http://en.wikipedia.org/wiki/Weapons-grade Very little of the
reporting that I have seen actually manages to convey this quite
important distinction. 80% enriched uranium might do for the outer
layer of a composite core that had a small quantity of weapons
grade plutonium in the centre, because plutonium fission has a
reasonably high probability of producing the occasional neutron
with enough energy to fission either 238 or U235. Weapons grade
plutonium is a tricky one, and you don’t get much by using too
highly enriched uranium in your reactors. All the fuss about
nuclear weapons is beside the point if Iran has the means to
produce significant amounts of persistent nerve gases like VX, but
precisely because the industrial base for a nuclear weapons
programme is so big and so distinctive, it makes a much better
bargaining chip. There doesn’t seem to be anything in the agreement
about medium range rocket development, which could be used to
deliver non-nuclear WMD, and perhaps concerns should be focused
there rather than on the enrichment issue, which I’ve long felt to
be a bit theatrical.
First and foremost, I want to say a Happy Thanksgiving to anyone so inclined…
Second, I’ve spend the past week reading this deal for myself and ignoring the spin.
“Iran has a large amount of 20% enriched uranium. Under the deal, a significant portion of it would be reprocessed so that it could not be used as part of any weapons-making process. This is extremely important since Iran’s 20% enriched material is what would be needed to make a bomb. Without that, it can’t proceed toward nuclearization.”
The deal does call for them to deplete its 20% enriched uranium stockpiled down to 5% (still more than needed for peaceful civilian nuclear power facility) but it takes more than 20% enriched uranium for a bomb. The 20% number is key b/c the lengthiest and most difficult part of enriching uranium takes place b/w 3.5% and 20%. The decision to allow them 5% is somewhat curious as it gives them a leg up vs. 3.5% (that 1.5% is significant). IF (that’s a huge if) Iran’s holds up its end of the deal, all this has done is set them back 30-90 days but in no way has it stopped them from having the ability proceed with weaponization. This deal was about buy time. We are gambling that we can learn a ton about the Iranian nuclear breakout capability in the six months. On the other hand, Iran essentially gave up nothing and made $7b…. mo wonder they are happy.
The other parties also essentially gave up nothing, as the 7 billion was Iran’s own money.
@ Ari Greenfield: Saying that Iran has the ability to “proceed with weaponization” is about as precise as saying that I’d like to be a billionaire. Sure I would, but how will I make it happen?
In short, you’re talking about enriching uranium. That in itself doesn’t allow you ‘weaponize.’ There are thousands of other things that have to accompany that including producing a missile & warhead that can carry the bomb, which Iran hasn’t done yet. It’s important that language is precise here so that we don’t get confused or lapse into errors.
As I indicated, though I don’t know what happened to my paragraph breaks, which were there when I typed, putting 5% enriched uranium into a reactor may actually reduce the chances of getting weapons grade plutonium out. Otherwise I can’t see how it’s supposed to be desirable either.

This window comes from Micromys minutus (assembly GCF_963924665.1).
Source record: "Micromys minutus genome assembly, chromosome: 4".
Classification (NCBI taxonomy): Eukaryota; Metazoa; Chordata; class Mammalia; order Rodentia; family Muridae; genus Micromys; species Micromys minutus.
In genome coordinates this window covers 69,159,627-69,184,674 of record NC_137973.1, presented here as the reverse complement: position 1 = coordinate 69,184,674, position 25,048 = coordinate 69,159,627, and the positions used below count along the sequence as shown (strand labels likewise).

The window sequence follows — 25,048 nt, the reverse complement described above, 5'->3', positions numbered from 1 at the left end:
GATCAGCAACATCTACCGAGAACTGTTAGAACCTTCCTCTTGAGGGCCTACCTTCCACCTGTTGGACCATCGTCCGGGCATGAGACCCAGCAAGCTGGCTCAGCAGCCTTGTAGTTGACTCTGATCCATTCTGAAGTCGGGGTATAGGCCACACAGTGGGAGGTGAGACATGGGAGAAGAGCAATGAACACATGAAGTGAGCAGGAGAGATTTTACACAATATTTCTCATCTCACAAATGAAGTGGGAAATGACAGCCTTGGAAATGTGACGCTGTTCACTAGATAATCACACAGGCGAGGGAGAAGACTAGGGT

The longer fuel rods are left in the reactor, the more Pu240 they end up containing and that cannot be removed from the Pu239 afterwards. The UK’s Magnox reactors supposedly did not use enriched fuel at all,this and the ability to remove a few rods while the reactor was running (after a very brief burn) was key to their ability to produce plutonium that was not just weapons grade (less than 7% Pu240 as opposed to 93% Pu239) but which met a higher standard of less than 3% Pu240, needed to reduce the radioactivity of warheads that were due to be stored on ships and submarines in close proximity to crews for extended periods of time. Much of the UK’s weapons grade uranium was obtained by swapping this naval-grade plutonium with the Americans, who had plenty of weapons grade material suitable for making air-force bombs normally stored in bunkers well away from where servicemen lived, but not very much of the very clean stuff.
Weapons grade plutonium is safer to handle than non-weapons grade, and naval grade is safer still.
So, if Iran’s reactors are set up to use 5% enriched uranium with a long burn-up time, it would be very tricky to make them produce weapons grade plutonium without shutting them down and changing the setup.
So I think the 5% “concession” is to make it possible for the Iranians to run their power stations in a way which makes the production of weapons grade plutonium much less likely, but I can see why the diplomats wouldn’t have spelled that out in so many words.
Netanyahu has obvious reasons for his constant belaboring the Iran “enrichment” issue meanwhile, it’s “business as usual” in the West Bank and Gaza is still under siege.
Tomorrow Nov 30, 2013 – hundreds of Palestinian children will gather to launch nearly 200 mini arks into the se to challenge the Israel blockade.
Nov 30, 2013 – Day of Rage against the Prawer Plan
I know this isn’t on the topic of Iran – bit since Iran serves as a distraction to Netanyahu from issues on his doorstep, I want to mention it. I realize, you already are appraised, but I wanted to post anyway.
Netanyahu to Obama: ‘Of course I support talks for a two-state solution.’
Netanyahu to Kerry: ‘Sure, I’ll delay the next trench of 20,000 settler homes.’
Remember Sharon’s visit to the Temple Mount in 2000? Speaking of the third intifada …
Once again we run the risk of unilateral Israeli military to avert the risk of peace breaking out.
Perhaps it is time again to revive the campaig from 2012 that asks folks to pledge to BOYCOTT ISRAEL IF IT BOMBS IRAN:
Please sign the pledge and spread the word.